Former president Frederick Chiluba’s family, friends and compatriots who served in government under him gathered at the Mulungushi International Conference Centre last Sunday to honour his legacy and celebrate his life.
As anyone who knew the late president would expect, the memorial service had the unusual task of laundering his deeds while he ruled Zambia, more than they could sanctify his legacy. Why was this the case? It is because a legacy is earned and not declared.
After Dr Kenneth Kaunda, there is no other President who has ruled Zambia longer than Frederick Chiluba did. The second republican president had the privilege of serving his two full terms without the interference of ill health, death or electoral defeat; a God given honour that no one else since him has so far achieved. But there are more sad memories to remember from that presidency than good.
Frederick Chiluba was a powerful leader who got into government with a record election victory that will take many years to be broken. People loved him for many things, including his eloquence in speech. He had all the time while in State House to serve with dignity and leave a powerful legacy behind him. But did he do that? No! All the many good things he did for Zambia were dented by his poor ending in power. Shortly after leaving office, Frederick Chiluba was charged along with his former intelligence chief, Xavier Chungu, and several former ministers and senior officials, with 168 counts of theft totaling more than US$40 million.
After years of toiling from courtroom to courtroom, Frederick Chiluba was acquitted of all criminal charges. The man who was called a thief for almost two decades was finally declared innocent. Under normal circumstances, this would have meant that he was washed clean by the courts of law, and therefore his dignity and public respect should have been restored instantly.
We have no basis on which to suggest that the acquittal of the former president was dubious or politically motivated. Unfortunately, though, that court process did not succeed to launder Frederick Chiluba. To date, the acquittal has not changed his legacy. What people remember about their former president is impossible to erase.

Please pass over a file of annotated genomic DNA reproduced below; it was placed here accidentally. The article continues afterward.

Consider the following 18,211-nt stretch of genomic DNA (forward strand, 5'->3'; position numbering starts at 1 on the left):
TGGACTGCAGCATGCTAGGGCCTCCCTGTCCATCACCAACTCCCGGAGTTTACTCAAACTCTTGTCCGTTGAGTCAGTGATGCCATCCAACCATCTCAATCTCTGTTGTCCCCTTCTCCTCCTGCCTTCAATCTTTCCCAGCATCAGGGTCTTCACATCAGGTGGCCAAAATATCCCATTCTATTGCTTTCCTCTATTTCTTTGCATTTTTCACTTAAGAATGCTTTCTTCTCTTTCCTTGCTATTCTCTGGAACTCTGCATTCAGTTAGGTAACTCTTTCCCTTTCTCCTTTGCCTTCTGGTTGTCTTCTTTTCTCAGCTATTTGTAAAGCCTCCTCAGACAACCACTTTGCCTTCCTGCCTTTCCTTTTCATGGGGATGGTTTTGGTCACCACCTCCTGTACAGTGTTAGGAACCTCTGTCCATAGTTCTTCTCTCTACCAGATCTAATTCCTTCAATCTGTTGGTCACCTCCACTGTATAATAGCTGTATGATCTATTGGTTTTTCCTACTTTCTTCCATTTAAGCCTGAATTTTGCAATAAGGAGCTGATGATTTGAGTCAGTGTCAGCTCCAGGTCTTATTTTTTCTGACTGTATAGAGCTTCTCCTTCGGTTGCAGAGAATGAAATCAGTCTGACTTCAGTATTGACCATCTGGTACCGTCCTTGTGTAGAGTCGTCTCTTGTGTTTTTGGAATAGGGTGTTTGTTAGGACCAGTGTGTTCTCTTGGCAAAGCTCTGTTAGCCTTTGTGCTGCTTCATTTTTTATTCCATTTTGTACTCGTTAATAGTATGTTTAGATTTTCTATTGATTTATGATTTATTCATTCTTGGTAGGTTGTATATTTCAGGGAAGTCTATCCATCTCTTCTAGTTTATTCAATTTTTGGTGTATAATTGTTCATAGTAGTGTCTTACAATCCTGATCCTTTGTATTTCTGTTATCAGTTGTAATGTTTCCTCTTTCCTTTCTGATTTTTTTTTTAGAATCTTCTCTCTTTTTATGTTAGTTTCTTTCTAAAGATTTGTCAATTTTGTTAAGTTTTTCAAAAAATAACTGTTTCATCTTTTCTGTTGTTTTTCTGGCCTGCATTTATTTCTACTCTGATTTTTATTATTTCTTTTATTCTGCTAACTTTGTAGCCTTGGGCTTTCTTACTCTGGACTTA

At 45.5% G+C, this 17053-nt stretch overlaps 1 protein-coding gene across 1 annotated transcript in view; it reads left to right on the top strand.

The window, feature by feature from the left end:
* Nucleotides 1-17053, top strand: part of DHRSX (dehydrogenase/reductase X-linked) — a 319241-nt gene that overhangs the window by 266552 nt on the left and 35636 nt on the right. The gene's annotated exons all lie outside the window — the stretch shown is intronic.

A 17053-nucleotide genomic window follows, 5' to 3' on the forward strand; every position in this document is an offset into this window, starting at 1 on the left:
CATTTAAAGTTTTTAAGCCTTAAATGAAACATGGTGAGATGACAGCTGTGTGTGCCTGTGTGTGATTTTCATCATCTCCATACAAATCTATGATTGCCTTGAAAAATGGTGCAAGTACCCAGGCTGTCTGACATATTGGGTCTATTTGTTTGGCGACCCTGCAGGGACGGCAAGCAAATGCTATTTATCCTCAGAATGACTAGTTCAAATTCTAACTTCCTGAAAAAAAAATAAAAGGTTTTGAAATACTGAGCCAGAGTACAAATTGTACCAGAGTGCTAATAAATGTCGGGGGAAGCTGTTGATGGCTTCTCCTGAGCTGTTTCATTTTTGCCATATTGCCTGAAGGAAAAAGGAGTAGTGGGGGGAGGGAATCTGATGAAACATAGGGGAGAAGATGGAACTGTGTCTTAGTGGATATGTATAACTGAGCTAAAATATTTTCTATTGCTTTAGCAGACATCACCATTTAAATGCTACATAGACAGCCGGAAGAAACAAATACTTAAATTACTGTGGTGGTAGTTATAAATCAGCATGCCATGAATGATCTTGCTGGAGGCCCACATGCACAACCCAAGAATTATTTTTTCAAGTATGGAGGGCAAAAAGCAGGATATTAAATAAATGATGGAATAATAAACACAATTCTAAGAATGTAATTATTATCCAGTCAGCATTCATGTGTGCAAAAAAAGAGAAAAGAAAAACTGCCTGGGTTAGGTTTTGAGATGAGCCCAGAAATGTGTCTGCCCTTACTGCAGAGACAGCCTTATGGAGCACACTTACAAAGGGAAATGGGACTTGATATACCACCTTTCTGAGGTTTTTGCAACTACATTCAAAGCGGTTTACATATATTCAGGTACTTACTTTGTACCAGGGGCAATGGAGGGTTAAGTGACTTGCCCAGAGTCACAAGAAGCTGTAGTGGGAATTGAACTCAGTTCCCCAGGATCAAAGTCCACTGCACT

Is it not surprising that the former president died in 2011, but no one came forward the following year to mobilise a remembrance for his legacy? For seven years, Frederick Chiluba was buried and forgotten until today, why? In our opinion, this is because his legacy is difficult to embrace and many people are not so proud of it. It is no wonder the memorial lecture held in his honour was centered on laundering him, rather than preaching what we should learn from him.
The courts said Frederick Chiluba was an innocent man, but Zambians have found it difficult to buy that narrative. As far as they are concerned, this controversial man was a thief who plundered national resources with the help of his friends who served under him in government. Whether that is true or not is now between him and his Creator.
We are not here to say there is not one thing that Chiluba did right. Leaving a good legacy doesn’t mean being blameless in your deeds as a leader. That is impossible for a human being to achieve. That is why even the most admired former president, Levy Mwanawasa is the one we are all condemning for selling Konkola Copper Mines for a paltry US$25 million. But his anti corruption legacy is out there for all to testify.
A lesson for President Edgar Lungu: Sir, you are in poll position to be the second elected President of Zambia under the multiparty system to finish two full terms, if not more. The time is now to earn that legacy, not when you are out of office or when your remains are at Embassy Park. What do you want Zambians to remember you for? What legacy are you creating for your presidency?
If you lost power today, would people demand for the lifting of your immunity? Would you stand in court and defend your deeds? What about if you died today? What would be the symbol of the Edgar Lungu presidency? Would it be the corruption fight, the economic emancipation, the promotion of a free press, or perhaps just the alcohol? What is your legacy Mr Lungu? Remember, it is impossible to recreate one’s legacy through speeches, once they are gone; and one great English lawyer once said “Today’s dictator can be tomorrows defendant”.